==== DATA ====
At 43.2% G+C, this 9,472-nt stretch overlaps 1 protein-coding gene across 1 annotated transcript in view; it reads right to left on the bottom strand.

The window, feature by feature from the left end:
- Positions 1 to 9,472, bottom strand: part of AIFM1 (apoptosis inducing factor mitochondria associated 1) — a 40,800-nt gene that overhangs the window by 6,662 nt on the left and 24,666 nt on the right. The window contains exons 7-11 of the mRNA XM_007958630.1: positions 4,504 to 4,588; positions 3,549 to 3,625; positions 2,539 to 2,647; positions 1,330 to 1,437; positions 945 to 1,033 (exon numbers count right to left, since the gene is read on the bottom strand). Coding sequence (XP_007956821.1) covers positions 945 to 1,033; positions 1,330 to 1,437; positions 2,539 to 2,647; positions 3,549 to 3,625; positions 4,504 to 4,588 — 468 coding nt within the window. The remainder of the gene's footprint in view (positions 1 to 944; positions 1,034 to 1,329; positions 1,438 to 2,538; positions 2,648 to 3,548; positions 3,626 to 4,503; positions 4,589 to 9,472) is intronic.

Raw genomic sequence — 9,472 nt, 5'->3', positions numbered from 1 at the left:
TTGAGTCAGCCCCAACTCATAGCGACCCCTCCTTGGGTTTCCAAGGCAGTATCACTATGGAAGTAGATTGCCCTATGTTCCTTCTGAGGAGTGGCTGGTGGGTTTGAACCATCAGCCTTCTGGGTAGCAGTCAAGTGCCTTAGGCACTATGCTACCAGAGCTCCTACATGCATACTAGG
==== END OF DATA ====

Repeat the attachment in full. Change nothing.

At 43.2% G+C, this 9,472-nt stretch overlaps 1 protein-coding gene across 1 annotated transcript in view; it reads right to left on the bottom strand.

The window, feature by feature from the left end:
- Positions 1 to 9,472, bottom strand: part of AIFM1 (apoptosis inducing factor mitochondria associated 1) — a 40,800-nt gene that overhangs the window by 6,662 nt on the left and 24,666 nt on the right. The window contains exons 7-11 of the mRNA XM_007958630.1: positions 4,504 to 4,588; positions 3,549 to 3,625; positions 2,539 to 2,647; positions 1,330 to 1,437; positions 945 to 1,033 (exon numbers count right to left, since the gene is read on the bottom strand). Coding sequence (XP_007956821.1) covers positions 945 to 1,033; positions 1,330 to 1,437; positions 2,539 to 2,647; positions 3,549 to 3,625; positions 4,504 to 4,588 — 468 coding nt within the window. The remainder of the gene's footprint in view (positions 1 to 944; positions 1,034 to 1,329; positions 1,438 to 2,538; positions 2,648 to 3,548; positions 3,626 to 4,503; positions 4,589 to 9,472) is intronic.

Raw genomic sequence — 9,472 nt, 5'->3', positions numbered from 1 at the left:
TTGAGTCAGCCCCAACTCATAGCGACCCCTCCTTGGGTTTCCAAGGCAGTATCACTATGGAAGTAGATTGCCCTATGTTCCTTCTGAGGAGTGGCTGGTGGGTTTGAACCATCAGCCTTCTGGGTAGCAGTCAAGTGCCTTAGGCACTATGCTACCAGAGCTCCTACATGCATACTAGG